AFAIU, the h-sound in the English ‘huge’ is exactly the German ich-sound (e.g. in nicht). But I've noticed in a number of Rammstein songs, it's pronounced as ‘ish’.

Is this regional or is it the actual way to pronounce it? Or are they just being liberal with the pronunciation for the sake of art?

Here are some clips of the relevant parts of a few songs:

  • 3
    By the way, your linked YouTube clips are not available from Germany; see Blocking of YouTube videos in Germany on Wikipedia. – chirlu Jun 29 '13 at 8:01
  • Related: german.stackexchange.com/questions/1150/… – Didn’t see it before. Even the story about Helmut Kohl’s Gechichte is already related there. – chirlu Jun 29 '13 at 8:36
  • Is your question about, how Rammstein's singer pronounces the German ich-sound, or about, how huge is pronounced in English? – Toscho Jun 29 '13 at 9:06
  • I listened to all three examples, but they don't pronounce 'ich' as 'ish'. They pronounce it as [ɪç], just how it should be, for example the 'ich' in 'ich will', they pronounce 'ich' like any other native speaker pronounces it. [ɪʃ] sounds quite different. – Martin Hansen Jun 29 '13 at 12:38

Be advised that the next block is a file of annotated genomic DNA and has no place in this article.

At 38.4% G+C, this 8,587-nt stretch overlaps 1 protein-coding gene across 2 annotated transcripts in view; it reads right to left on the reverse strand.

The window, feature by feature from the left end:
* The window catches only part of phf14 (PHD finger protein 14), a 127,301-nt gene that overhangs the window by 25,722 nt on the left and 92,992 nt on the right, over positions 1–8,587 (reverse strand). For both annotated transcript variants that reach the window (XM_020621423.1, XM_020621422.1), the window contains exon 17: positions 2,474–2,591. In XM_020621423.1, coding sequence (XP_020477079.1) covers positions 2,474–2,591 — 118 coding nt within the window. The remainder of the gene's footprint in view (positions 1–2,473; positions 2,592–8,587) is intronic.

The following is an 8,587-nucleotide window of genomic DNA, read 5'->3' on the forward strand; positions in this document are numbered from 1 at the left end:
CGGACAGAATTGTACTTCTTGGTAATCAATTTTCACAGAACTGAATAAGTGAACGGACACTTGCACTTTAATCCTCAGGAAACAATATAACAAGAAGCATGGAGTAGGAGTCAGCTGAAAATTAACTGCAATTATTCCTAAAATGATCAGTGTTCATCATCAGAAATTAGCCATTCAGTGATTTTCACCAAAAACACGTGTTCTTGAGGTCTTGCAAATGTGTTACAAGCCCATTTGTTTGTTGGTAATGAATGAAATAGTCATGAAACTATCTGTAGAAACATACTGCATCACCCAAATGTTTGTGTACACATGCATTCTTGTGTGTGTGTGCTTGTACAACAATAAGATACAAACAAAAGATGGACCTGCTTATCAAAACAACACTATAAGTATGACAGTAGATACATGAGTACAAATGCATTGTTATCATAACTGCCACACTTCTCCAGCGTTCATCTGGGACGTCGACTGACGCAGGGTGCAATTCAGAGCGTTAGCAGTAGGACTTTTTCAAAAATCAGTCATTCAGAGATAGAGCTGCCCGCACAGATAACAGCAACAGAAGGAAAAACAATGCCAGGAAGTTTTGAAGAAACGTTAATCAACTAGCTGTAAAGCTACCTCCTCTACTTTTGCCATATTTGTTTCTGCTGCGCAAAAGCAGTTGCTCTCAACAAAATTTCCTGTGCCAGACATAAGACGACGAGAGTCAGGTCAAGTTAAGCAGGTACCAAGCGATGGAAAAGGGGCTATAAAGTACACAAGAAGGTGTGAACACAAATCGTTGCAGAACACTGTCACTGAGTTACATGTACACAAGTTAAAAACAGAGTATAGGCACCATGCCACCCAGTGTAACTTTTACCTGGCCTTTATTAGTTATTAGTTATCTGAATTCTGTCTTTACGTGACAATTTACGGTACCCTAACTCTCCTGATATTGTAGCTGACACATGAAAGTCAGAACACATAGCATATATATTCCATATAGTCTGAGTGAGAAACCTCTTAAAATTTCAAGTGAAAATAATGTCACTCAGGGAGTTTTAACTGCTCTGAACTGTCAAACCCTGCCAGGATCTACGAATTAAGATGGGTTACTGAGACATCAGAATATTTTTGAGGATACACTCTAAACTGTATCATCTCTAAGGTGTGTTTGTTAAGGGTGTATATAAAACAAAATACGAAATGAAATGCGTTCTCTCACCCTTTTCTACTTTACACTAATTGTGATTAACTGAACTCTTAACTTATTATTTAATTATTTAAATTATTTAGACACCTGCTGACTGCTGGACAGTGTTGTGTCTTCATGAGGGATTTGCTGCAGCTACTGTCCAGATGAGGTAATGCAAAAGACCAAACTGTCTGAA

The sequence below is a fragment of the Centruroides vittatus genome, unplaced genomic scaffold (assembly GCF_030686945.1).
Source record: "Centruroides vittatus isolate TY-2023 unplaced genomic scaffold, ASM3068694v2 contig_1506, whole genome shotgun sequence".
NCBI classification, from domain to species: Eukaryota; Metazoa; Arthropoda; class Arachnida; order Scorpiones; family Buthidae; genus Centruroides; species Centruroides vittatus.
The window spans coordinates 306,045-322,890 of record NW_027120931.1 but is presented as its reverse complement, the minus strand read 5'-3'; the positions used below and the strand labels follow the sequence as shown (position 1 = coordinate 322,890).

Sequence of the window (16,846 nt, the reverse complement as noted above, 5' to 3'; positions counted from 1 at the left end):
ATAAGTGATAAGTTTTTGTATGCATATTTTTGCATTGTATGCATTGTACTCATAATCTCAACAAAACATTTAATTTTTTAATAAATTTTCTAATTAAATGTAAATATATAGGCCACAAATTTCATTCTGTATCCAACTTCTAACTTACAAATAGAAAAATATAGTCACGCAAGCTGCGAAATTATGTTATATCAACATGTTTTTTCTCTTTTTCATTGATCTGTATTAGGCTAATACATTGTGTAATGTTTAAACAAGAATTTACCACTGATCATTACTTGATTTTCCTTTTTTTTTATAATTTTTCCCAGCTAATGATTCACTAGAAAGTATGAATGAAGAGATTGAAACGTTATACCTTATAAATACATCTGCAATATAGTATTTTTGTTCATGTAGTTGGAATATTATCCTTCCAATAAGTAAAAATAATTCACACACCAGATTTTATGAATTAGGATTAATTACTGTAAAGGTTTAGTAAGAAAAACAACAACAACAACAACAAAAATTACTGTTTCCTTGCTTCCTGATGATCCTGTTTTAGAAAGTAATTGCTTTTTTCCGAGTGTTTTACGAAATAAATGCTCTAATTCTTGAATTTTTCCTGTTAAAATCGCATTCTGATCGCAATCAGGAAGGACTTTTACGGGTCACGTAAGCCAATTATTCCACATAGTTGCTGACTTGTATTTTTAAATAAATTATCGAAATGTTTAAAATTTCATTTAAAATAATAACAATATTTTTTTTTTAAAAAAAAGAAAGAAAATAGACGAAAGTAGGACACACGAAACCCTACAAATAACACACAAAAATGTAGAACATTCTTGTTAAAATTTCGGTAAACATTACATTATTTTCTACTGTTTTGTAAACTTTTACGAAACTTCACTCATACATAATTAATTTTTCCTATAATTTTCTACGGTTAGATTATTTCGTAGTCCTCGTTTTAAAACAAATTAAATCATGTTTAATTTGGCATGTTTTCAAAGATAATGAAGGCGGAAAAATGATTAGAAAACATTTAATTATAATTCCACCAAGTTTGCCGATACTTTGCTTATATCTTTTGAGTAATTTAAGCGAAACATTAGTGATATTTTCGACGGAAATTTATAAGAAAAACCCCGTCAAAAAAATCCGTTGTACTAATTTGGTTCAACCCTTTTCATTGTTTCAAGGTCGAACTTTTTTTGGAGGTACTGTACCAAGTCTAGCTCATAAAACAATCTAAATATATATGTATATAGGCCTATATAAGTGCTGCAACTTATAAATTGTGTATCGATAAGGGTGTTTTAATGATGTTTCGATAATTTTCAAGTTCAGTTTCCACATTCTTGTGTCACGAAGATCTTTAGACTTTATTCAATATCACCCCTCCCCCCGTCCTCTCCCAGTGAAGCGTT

• @chirlu Sorry about that. Didn't know about the Youtube problem. The wiki page you linked offers a hack to get around it, and if you know of a Youtube alternative that's allowed in Germany, tell me and I'll post links to the songs from there – Andrei Khramtsov Jun 29 '13 at 16:10

It is not standard pronunciation. However, there are many dialects that exhibit different forms of merges between sibilants. This in turn can lead to hypercorrection, where, e.g., someone with a dialect that merges [ç] into [ʃ] tries to adapt his pronunciation to the standard and mixes it up, saying [gəˈçɪçtə] for “Geschichte”. (I’m thinking of a former Chancellor here. :-)) Unusual pronunciations may also be caused by a personal speech impediment (sigmatism, or lisp).

In the particular case of Rammstein, however, I’d think it is artistic intent. You can hear in Feuer frei that the vocalist is able to produce a [ç], singing [ɪç] before proceeding to [gəˈzɪʃt], with Licht being somewhat in between.

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